Finger Lakes Community College has named a new director for the Muller Field Station, a research and education facility at the south end of Honeoye Lake, and begun making plans to further enhance facilities and programming.
John Van Niel of Seneca Falls, professor of environmental conservation and coordinator of the fish and wildlife technology degree, began his duties on Sept. 1. He succeeded Professor Emeritus Bruce Gilman of Middlesex, author of “Ontario County Flora,” also known for his research into water quality trends in Canandaigua and Honeoye lakes. Gilman retired after 40 years of teaching in 2018 but stayed on as part-time director of the station through this past summer.
The late Florence Muller donated the 48-acre property to FLCC in 1999 in memory of her husband, Emil, a Swiss immigrant who sought to preserve the biodiversity of the Honeoye valley. Since then, funding from the Emil Muller Foundation and Florence M. Muller Foundation has supported education, research and improvements to property.
In addition to college activities, the station welcomes K-12 field trips and hosts open houses featuring the walleye fish hatchery and the Speaking of Nature lecture series.
“I feel like I am standing on someone else’s shoulders here. A lot of people have put a lot of hard work into this place,” Van Niel said, referring to work by Gilman and other department faculty and staff as well as trustees of the Muller foundations.
In 2019, the Florence M. Muller Foundation awarded FLCC $150,000 for a series of programming projects, including funding for field station staff positions and a conservation student internship program.
In addition, Van Niel and Alexandria Esposito of Springwater, conservation education outreach coordinator, are working with a University of Rochester expert in science education to align field station experiences with the state’s science curriculum. Muller Field Station provides what educators refer to as anchoring phenomena, or experiences that can be used to illustrate scientific concepts. For example, a visit to the fish hatchery can be the backdrop for a lesson on the health of a lake or the proper way to gather data for research.
“The idea is the learning experience should be anchored to something that gets you started and can be explored in different ways,” Van Niel said. “You have to have content to put things in context.”
This is true for K-12 visitors and college students. For the last year, Van Niel has had students working on a project to examine the stomach contents of fishers that have been caught by fur trappers to see what the animals eat. Their findings will be uploaded into a state Department of Environmental Conservation database.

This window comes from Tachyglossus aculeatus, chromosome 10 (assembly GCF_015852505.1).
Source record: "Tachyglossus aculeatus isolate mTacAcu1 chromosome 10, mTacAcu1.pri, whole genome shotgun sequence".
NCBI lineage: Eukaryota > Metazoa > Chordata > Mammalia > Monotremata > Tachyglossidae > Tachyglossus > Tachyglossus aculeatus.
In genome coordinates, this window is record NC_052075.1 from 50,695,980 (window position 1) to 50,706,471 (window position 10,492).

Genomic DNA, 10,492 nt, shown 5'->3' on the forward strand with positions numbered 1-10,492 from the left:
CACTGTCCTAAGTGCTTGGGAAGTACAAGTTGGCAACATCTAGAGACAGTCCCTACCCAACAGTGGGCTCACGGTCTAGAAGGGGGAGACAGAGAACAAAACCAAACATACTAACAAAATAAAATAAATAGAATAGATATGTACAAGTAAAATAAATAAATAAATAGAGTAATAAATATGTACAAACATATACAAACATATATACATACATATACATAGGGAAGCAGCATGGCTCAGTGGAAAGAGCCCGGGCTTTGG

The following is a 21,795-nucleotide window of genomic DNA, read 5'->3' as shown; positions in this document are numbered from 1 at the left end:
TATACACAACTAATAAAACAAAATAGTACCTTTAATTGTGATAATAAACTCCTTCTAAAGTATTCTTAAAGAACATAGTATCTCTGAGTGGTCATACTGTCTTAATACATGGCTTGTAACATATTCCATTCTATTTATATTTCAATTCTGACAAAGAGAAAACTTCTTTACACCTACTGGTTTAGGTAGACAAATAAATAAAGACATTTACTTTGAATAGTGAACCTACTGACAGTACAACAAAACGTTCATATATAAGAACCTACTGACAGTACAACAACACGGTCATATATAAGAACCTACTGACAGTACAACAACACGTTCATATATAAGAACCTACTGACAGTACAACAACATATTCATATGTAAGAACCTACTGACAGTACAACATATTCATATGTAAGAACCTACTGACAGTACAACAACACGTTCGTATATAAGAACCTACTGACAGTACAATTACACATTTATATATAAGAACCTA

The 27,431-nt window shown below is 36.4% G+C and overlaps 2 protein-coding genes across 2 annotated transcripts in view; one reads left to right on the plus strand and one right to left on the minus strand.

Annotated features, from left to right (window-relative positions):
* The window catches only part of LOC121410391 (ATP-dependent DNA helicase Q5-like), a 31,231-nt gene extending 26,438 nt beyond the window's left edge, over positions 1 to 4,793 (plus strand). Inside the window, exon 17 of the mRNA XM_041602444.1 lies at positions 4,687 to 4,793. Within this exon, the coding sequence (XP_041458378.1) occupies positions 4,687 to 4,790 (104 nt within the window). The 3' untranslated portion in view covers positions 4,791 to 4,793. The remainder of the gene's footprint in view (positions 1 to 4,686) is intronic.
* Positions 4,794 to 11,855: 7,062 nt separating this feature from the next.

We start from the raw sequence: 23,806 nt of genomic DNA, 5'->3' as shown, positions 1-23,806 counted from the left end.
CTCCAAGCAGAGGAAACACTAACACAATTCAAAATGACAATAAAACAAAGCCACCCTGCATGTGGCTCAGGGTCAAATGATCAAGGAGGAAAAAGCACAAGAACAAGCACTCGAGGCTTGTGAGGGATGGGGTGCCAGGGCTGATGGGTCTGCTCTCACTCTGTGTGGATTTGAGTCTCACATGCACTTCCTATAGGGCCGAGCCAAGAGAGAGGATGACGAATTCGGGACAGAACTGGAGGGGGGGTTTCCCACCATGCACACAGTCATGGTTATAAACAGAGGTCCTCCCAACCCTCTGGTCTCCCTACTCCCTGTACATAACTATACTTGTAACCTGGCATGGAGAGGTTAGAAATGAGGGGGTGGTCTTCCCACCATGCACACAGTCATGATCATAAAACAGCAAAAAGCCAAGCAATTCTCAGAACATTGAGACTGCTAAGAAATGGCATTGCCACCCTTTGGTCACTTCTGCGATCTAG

Activity has continued at the field station through the pandemic – though in a more limited way. A summer intern built and installed a nest box trail for the prothonotary warbler, a songbird with yellow and blue-gray plumage that lives in wooded swamps.
Faculty brought students to the field station this fall for ecology labs and wetland mammal classes. Muller Field Station has also hosted enrichment activities for FLCC students that adhere to social distancing protocols, such as canoeing and mindfulness meditation sessions.
“We can see the beauty and value in this place just as much as the people who lived here,” Van Niel said.
Van Niel is also director of the East Hill Campus in Naples, 85 acres of upland forest adjacent to the Hi-Tor State Wildlife Management Area. Both field stations are owned and managed by the FLCC Foundation, which raises private sector support for the College and its students.
Muller Field Station internship projects
Grants from the Emil Muller Foundation have funded several FLCC internship projects at the Muller Field Station in Canadice, Ontario County. Here are some examples:
During summer 2020, three interns gathered data on behaviors of 50 species of bird related to breeding, such as gathering nest material and singing to attract a mate, for the NYS Breeding Bird Atlas: Aleah Buckalew, a 2020 environmental science graduate; John Bateman of Hilton, a current environmental studies student, and Cory Zuhlsdorf, a 2020 natural resources conservation graduate.
In addition, Courtney Renner, a 2020 environmental studies graduate, built a nest box trail for the prothonotary warbler.
Fall interns, Laura Kieliszak, Nathan Skellie, and Raina Becker, worked on several projects, including creating trap pits, which are shallow sandboxes that capture animal footprints. Kieliszak, of Rochester, is a current student majoring in natural resources conservation. Skellie, of Newark, is a current fish and wildlife technology student, and Becker, of Rochester, is studying environmental science.